I see the light at the end of this particular tunnel, but still don’t think at the end it’ll be a flame.

In exactly one month it will be the last day of the semester and I could not be happier about it. This semester has been nothing but dealing with intellectual studies that have no application to some of the real life actualities that have left my life potent with anxiety.

Musing on how rhetorical influences speech patterns, thinking about the publish or perish environment I may find myself crawling toward, or even just scrambling for some hermeneutical process to flow over me so that I can jumpstart some sort of abstract project has left me drained and burned out.

[Hit it, Wikipedia: “Hermeneutics may be described as the development and study of theories of the interpretation and understanding of texts.”]

I still feel that all this attributes to the fact that I have no overwhelming passions and still cannot find any. I like to write. I like to have experiences. I like to blog. Like I said in an earlier post, I’ve been pimping out my blog [That’s just for you HWSNBN.] to a couple of my classes as my only real, saving passion; and yet, I feel there should be more. What tangible passion does that list really follow?

I sat in a class last semester, paralyzed after simply being asked what my academics interests were and how to structure a grant proposal around them. When one of the first women to speak, calmly said, “I would like to write a grant to establish funding for a Mayan cultural center in Belize” I really had to swallow and try and recapture what exactly I was doing going for this degree in the first place. Granted (pun more than slightly intended), this woman had about thirty years on me and was working on a PhD dissertation, but I have a hard time believing that she had no conceptions of what greatness she was going to accomplish in the future when she was younger.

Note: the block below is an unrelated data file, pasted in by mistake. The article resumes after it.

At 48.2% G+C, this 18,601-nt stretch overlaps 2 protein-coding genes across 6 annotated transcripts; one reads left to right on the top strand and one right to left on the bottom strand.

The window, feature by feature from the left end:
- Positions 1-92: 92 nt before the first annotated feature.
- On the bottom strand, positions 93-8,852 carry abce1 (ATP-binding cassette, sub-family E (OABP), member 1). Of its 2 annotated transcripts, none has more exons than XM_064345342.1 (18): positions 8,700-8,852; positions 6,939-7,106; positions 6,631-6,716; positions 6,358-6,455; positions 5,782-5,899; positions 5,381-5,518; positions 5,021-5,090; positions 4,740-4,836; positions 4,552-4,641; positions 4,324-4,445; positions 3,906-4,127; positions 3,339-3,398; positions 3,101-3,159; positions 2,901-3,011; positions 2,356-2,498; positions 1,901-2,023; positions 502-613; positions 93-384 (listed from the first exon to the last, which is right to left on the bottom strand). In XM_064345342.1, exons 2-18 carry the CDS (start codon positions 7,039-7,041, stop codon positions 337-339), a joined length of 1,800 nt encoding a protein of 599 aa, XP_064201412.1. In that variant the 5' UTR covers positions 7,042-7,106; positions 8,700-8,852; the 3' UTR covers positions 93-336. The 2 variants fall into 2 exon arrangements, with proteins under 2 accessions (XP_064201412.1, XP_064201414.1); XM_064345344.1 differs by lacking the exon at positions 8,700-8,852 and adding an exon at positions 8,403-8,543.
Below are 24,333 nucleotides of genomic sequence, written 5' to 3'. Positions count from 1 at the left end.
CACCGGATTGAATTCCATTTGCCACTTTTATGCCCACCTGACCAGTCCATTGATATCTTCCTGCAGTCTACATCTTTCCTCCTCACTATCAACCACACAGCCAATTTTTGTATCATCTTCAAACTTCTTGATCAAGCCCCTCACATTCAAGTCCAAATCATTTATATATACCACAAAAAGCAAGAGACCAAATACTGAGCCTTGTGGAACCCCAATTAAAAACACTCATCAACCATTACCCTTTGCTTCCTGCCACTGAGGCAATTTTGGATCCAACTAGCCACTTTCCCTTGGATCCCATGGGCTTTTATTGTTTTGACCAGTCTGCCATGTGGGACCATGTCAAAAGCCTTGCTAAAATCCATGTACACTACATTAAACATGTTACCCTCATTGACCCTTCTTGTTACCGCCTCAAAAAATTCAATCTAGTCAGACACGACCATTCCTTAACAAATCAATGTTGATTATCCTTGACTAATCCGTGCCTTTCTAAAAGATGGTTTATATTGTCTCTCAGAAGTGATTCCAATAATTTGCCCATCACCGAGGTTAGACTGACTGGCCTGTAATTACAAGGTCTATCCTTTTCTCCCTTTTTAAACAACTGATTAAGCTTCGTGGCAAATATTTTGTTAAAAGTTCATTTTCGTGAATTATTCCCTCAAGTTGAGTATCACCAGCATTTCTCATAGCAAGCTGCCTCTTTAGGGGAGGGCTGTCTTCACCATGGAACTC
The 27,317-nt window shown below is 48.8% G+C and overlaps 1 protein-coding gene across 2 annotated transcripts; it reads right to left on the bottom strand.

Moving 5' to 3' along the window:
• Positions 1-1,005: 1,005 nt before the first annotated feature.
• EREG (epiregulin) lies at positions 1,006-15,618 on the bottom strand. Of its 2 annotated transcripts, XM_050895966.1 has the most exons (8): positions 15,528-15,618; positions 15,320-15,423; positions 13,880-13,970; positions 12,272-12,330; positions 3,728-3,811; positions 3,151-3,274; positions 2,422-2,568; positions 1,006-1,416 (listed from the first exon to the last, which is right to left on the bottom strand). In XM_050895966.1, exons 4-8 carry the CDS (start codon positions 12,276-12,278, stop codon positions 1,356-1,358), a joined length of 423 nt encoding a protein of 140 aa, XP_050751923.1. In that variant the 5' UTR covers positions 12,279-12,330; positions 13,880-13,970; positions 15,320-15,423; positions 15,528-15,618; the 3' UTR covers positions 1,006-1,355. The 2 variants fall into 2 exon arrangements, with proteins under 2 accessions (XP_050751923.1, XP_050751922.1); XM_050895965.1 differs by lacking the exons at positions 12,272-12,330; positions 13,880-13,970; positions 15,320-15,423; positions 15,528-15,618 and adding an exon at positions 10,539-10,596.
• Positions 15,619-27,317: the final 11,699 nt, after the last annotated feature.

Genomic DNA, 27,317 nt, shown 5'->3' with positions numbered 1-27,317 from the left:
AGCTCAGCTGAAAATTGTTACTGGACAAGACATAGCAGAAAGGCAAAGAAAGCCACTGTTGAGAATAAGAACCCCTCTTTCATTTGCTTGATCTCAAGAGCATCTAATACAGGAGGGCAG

I know, I know… life experiences molds you into this bundle of directional cues, but I still feel that I’m quite timidly sitting on a soggy leaf floating on a river where people are standing on the banks quoting their passions and using words like “hegemony”, “paradigms”, and “enculturation”.

I feel like I should stay on this leaf. Even while I like to use words like hermeneutics (Doesn’t it just roll off the tongue?), I’m still the one to like to throw a good “Duuude…” into scholarly conversation, thereby having some of the elite give me a slow blink and totally go on having no fun with their lives.


9 Responses to I see the light at the end of this particular tunnel, but still don’t think at the end it’ll be a flame.

  1. E says:

    So is this a cry for establishment of elitism in your life or a denouncement of the overachievement inherent in the perception of the upper echelons of elitism?

    In defense of “Duuuude…” I’ll say that I like saying that too.

  2. firewings says:

    I’ll take the latter.

    Also – you need to do this program. That kind of writing’ll get you a lot of the rhetoric ladies. But not that one lady. No, not her.